Before focusing on mean spring temperature, the mean annual temperature of each year was calculated in R. Mean annual temperature was compared with year, was visualized in a plot, and a linear regression was used to verify an overall increase in temperature due to climate change over the time span of the study. To identify mean spring temperature (defined as the mean temperature of February through May) for all years of the study, average monthly temperature data from 1895 through 2019 were obtained from the Rutgers University Climate Lab (Rutgers University 2019) for the southern half of the state of New Jersey. These data were combined with flowering data for each corresponding year. The data were visualized in R and a linear regression was performed between mean spring temperature and year to verify its increase during the period of our study.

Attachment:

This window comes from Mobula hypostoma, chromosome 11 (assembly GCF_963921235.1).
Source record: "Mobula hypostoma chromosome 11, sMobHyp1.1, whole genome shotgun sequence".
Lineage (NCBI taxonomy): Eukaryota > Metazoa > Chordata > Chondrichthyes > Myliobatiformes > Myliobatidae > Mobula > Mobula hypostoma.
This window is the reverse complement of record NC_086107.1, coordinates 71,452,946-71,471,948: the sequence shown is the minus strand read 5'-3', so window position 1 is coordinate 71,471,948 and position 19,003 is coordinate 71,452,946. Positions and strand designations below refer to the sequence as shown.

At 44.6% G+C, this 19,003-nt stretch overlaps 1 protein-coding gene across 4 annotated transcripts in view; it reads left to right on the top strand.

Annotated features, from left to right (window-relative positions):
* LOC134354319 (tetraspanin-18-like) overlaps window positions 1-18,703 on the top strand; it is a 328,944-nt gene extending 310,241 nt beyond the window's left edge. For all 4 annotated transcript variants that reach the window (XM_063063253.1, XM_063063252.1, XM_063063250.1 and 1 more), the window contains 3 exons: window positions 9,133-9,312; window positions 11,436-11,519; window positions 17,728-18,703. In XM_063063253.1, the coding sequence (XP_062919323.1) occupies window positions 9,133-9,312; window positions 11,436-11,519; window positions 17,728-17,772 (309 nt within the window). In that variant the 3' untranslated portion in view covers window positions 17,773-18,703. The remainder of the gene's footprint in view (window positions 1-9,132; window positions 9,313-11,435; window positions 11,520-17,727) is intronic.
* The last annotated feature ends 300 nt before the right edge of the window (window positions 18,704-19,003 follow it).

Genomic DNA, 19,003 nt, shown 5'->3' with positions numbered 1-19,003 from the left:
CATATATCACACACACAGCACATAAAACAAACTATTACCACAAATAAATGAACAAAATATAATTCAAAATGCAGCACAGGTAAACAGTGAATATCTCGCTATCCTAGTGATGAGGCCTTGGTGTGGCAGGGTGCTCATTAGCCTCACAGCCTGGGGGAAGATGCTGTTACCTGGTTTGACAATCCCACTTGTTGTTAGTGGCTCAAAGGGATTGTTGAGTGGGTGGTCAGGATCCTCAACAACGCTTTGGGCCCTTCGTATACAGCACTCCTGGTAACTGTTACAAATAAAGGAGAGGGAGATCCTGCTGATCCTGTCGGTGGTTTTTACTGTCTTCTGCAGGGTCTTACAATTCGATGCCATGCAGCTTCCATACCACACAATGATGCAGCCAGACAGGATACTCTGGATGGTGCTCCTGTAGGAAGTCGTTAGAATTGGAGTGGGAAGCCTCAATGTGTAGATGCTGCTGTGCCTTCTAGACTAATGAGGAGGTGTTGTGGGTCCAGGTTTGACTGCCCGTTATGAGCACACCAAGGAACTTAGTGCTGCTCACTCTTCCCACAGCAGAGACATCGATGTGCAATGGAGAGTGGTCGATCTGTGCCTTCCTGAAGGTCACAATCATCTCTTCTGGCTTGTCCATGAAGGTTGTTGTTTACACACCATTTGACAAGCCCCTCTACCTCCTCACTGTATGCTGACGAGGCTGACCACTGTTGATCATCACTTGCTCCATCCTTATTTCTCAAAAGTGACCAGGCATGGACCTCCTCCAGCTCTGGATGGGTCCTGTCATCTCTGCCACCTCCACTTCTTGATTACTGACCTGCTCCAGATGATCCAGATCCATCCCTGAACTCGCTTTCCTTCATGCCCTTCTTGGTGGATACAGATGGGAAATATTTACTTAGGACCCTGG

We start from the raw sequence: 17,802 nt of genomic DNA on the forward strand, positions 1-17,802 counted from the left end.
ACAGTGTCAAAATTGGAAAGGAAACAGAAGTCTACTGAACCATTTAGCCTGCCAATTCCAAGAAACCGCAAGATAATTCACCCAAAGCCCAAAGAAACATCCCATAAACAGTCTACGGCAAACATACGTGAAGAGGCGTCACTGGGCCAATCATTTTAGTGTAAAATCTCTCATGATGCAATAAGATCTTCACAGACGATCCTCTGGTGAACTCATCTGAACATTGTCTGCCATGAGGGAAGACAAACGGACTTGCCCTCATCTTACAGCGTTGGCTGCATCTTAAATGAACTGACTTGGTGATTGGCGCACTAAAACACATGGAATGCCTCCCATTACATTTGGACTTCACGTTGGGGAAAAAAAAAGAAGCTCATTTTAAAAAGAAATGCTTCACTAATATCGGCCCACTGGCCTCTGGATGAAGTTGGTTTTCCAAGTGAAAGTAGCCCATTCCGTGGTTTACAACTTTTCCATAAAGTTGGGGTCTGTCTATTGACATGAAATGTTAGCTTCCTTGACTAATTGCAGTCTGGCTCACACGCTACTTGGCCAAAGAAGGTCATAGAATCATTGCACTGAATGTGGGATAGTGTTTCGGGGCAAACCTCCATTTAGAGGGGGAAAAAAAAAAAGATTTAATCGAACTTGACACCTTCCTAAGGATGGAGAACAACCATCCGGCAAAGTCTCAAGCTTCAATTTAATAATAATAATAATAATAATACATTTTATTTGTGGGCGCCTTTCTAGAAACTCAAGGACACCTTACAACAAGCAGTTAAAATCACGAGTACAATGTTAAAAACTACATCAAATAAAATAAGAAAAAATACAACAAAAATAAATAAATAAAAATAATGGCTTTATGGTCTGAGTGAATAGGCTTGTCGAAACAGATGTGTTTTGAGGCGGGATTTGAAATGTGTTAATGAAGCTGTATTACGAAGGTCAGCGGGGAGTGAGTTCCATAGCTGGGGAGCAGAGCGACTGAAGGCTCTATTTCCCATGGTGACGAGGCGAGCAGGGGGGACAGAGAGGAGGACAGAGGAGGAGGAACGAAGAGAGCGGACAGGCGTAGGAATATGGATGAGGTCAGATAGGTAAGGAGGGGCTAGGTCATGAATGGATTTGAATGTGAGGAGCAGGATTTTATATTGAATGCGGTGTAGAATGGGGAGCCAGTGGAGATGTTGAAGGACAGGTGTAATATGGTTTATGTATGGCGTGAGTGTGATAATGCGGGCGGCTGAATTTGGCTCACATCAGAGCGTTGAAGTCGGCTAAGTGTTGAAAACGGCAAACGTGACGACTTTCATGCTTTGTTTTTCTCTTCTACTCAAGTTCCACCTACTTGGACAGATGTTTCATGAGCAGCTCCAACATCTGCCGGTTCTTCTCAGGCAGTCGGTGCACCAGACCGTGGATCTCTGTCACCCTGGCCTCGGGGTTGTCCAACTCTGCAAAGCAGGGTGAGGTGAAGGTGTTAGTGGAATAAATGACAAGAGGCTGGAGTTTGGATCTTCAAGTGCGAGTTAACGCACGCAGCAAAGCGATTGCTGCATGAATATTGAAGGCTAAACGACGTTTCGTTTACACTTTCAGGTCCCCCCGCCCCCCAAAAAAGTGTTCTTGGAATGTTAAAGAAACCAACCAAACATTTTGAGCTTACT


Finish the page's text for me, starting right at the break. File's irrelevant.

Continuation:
To examine the relationship between phenology, climate, and year, a series of linear mixed-effects models was used. These models were used to test for overall relationships between earliest flowering date and year as well as earliest flowering date and mean spring temperature. Linear mixed-effects models were conducted using the nlme package (Pinheiro et al. 2018) using the lme function in R (R Core Team 2020) as outlined in Davis et al. (2015). Species were treated as a random effect in the model, as this test did not examine each species in isolation, but rather the set of species as a whole. Two linear mixed-effects models analyzing each relationship described above were conducted for three sets of species. The first was completed with the complete set of 12 focal species, the second with the set of 6 early summer flowering species (late May–early July; Table 1), and the third with the set of 6 late summer flowering species (early July–late September; Table 1), as defined by Boyd (2001).

Species Distribution Modeling and Phenology in Eupatorium.